In the preferred embodiment, opto-electronic sensors are arranged in a matrix in which the numbers of lines and columns are equal, and spatial resolution is improved by running the bars of the bar pattern diagonal to the lines and columns of the sensors. Preferably, the camera comprises a CCD sensor, and the bar pattern is run diagonal to the columns and lines of the camera sensor.
The invention achieves high spatial resolution and accurate analysis of an individual multiple-bar image by providing two convolution components that--by convolving the brightness values of an image recorded by the camera--compute the sine (Z) and cosine (N) of the phase angle of the modulated signal from which a phase value belonging to each image point is computed. The weighted convolution values (with which the brightness values are individually multiplied) are selected in such a manner that the phase error, as a function of the phase shift, has at least three zero positions.
The invention permits analysis of multiple-bar image patterns in video real time with an arrangement that is insensitive to external interferences, for example, vibrations.
FIG. 1a is a schematic diagram depicting (a) a carrier wave (bar pattern or light frequency), (b) a phase-modulated signal resulting from the superimposition of the carrier wave and its reflection as distorted by the object being measured, and (c) five selected points for comparing the phase of the two signals.
FIG. 1b is a schematic representation of phase errors as a function of preselected phase steps, the three curves being based upon different analytical formulae.
FIG. 2a is a schematic block diagram of a preferred embodiment of electronic apparatus for carrying out the inventive method.
FIG. 2b is a schematic representation of the camera sensor of FIG. 2a.
FIG. 3 is a schematic partial circuit of another embodiment showing signal detection means using a 3×3 array of opto-electronic sensors.
FIG. 4 is a schematic illustration of an interferometer for longitudinal distance measurement which may be improved by the detector arrangement of FIG. 3.
FIG. 1a shows a phase-modulated signal 5 expressed as I(P)=A+Bcos(φ+P), where the variable P may define either location or time. Signal 5 results from the phase modulation of the periodic carrier wave 4 which is expressed as T(P)=A+Bcos(P). The problem to be solved by phase-measuring technology is to measure the phase value φ as a function of the variable P. The first option, in which the variable P identifies location, is particularly applicable to the analysis of multiple-bar images. The second option, in which the variable P identifies time, has particular applicability to phase-shift interferometry where several temporally recorded interferograms are analyzed.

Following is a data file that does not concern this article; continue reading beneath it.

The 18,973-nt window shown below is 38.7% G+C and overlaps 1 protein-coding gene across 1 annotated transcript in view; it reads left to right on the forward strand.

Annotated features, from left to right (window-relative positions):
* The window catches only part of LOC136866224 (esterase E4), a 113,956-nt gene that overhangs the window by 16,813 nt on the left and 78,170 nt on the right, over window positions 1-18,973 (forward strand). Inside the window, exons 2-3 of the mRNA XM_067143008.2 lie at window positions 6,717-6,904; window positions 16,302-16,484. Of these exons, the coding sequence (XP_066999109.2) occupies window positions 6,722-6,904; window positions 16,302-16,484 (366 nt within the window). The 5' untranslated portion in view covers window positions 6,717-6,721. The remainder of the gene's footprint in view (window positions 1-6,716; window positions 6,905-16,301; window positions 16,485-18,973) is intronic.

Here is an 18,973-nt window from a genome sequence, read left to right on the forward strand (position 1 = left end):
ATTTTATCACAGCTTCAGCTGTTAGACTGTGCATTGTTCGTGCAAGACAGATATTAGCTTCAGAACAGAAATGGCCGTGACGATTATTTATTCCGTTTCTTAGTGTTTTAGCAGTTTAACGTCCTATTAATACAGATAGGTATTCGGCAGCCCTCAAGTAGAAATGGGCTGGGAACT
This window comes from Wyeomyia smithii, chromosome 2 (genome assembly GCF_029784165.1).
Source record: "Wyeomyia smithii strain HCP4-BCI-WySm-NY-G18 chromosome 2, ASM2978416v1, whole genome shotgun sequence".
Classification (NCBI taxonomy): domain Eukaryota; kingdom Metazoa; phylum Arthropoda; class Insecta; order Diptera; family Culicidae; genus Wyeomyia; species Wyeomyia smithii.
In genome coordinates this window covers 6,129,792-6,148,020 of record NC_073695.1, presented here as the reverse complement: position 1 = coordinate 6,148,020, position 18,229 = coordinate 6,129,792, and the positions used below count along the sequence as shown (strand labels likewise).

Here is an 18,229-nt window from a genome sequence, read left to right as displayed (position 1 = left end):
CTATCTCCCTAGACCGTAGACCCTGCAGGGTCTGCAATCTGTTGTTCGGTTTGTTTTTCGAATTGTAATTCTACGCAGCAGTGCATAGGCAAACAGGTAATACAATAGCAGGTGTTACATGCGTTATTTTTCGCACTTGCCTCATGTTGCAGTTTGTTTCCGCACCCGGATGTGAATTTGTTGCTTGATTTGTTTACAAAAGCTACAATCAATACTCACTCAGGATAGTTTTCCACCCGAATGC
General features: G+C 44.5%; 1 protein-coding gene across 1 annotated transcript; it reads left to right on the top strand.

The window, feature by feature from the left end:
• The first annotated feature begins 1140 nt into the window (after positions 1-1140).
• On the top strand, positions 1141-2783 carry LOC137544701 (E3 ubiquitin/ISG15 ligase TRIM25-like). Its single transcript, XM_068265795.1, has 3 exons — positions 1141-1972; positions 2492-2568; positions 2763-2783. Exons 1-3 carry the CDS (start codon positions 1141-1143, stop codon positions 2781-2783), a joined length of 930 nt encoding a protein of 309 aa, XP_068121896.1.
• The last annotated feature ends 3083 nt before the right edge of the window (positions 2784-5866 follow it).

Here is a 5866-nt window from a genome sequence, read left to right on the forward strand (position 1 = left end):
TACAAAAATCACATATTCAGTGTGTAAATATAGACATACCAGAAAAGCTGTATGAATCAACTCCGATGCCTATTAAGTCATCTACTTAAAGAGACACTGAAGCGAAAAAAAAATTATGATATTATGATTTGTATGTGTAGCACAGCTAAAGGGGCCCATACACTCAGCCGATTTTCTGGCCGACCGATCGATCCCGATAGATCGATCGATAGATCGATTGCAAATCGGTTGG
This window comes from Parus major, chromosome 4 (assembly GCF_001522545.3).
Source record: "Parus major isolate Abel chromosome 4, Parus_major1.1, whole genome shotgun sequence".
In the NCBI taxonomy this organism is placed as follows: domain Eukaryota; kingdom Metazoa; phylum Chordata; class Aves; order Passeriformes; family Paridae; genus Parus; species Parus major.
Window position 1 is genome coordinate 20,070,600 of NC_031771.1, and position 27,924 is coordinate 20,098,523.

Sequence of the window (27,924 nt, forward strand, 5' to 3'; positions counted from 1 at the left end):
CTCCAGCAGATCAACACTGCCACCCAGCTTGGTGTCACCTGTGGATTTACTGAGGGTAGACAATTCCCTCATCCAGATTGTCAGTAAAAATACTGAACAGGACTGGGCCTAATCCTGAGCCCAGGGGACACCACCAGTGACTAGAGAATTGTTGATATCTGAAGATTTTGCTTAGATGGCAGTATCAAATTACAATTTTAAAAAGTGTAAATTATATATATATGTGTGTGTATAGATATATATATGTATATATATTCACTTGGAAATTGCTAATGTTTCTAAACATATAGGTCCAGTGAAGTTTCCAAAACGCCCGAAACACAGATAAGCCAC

The phase-modulated signal I(P) is measured at five different phase angles, that is, at five different values (P1 to P5) of the variable P. The differences between these phase angles represent preselected "phase steps". The related phase-modulated signals I1 through I5 are given by the following 5 equations:
With these five equations, three different determinations can be made of the phase values at point P3, namely, by using (I1, I2, I3); (I2, I3, I4); and (I3, I4, I5); each of which should produce the same phase value φ=φ1=φ2=φ3:
φ1 =arctan [(I1*(cos[P2]-cos[P3])+I2*(cos[P39 -cos[P1])+I3*(cos[P1]-cos[P2]))/(I1*(sin[P2]-sin[P3])+I2*(sin[P3]-sin[P1])+I3*(sin[P1]-sin[P2]))]
φ2 =arctan [(I2*(cos[P3]-cos[P4])+I3*(cos[P49 -cos[P2])+I4*(cos[P2]-cos[P3]))/(I2*(sin[P3]-sin[P4])+I3*(sin[P4]-sin[P2])+I4*(sin[P2]-sin[P3]))]
φ3 =arctan [(I3*(cos[P4]-cos[P5])+I4*(cos[P59 -cos[P39 )+I5*(cos[P3]-cos[P4]))/(I3*(sin[P4]-sin[P5])+I4*(sin[P5]-sin[P3])+I5*(sin[P3]-sin[P4]))]
However, in accordance with the invention herein, the three phase values φ1, φ2, φ3 are not computed separately as just set forth. Instead, an average phase value φ is determined as follows:
φ=arctan Z/N=arctan [(a1 Z1 +a2 Z2 +a3 Z3)/(a1 N1 +a2 N2 +a3 N3)](2)
The expressions Z and N represent, respectively, sine and cosine functions of the phase angle of the modulated wave and, therefore, their ratio Z/N represents the tangent of the phase angle. The individual expressions Z1, Z2, Z3 and N1, N2, N3 are calculated from the measured intensities of the signal, while the factors a1, a2, a3 are selected such that the phase error, as a function of the phase steps, has at least three zero positions. These various expressions will now be discussed in greater detail.
If the phase-modulated signal is measured generally at k values of the variable P, instead of at just five values of the variable P, the linear combinations of a total of (k-2) expressions Z1, N1 with i=1 through (m=k-2) can be used to compute the phase value: ##EQU3##
In this general case, the ai are selected so that the phase error, as a function of the phase steps, has (m) zero positions. A few of these zero positions may also have changed to a higher order. In order to compute these ai, additional defining equations are formulated by using the intensity values for each of these further positions and then making their respective equations ##EQU4## equal to each other.
In the specific example shown in FIG. 1a, phase-modulated signal 5 is measured at values (P1-P5) of the variables P which are shifted relative to carrier wave 4 by 90° in each case. The nominal phase steps are all identical in this case and are 90°.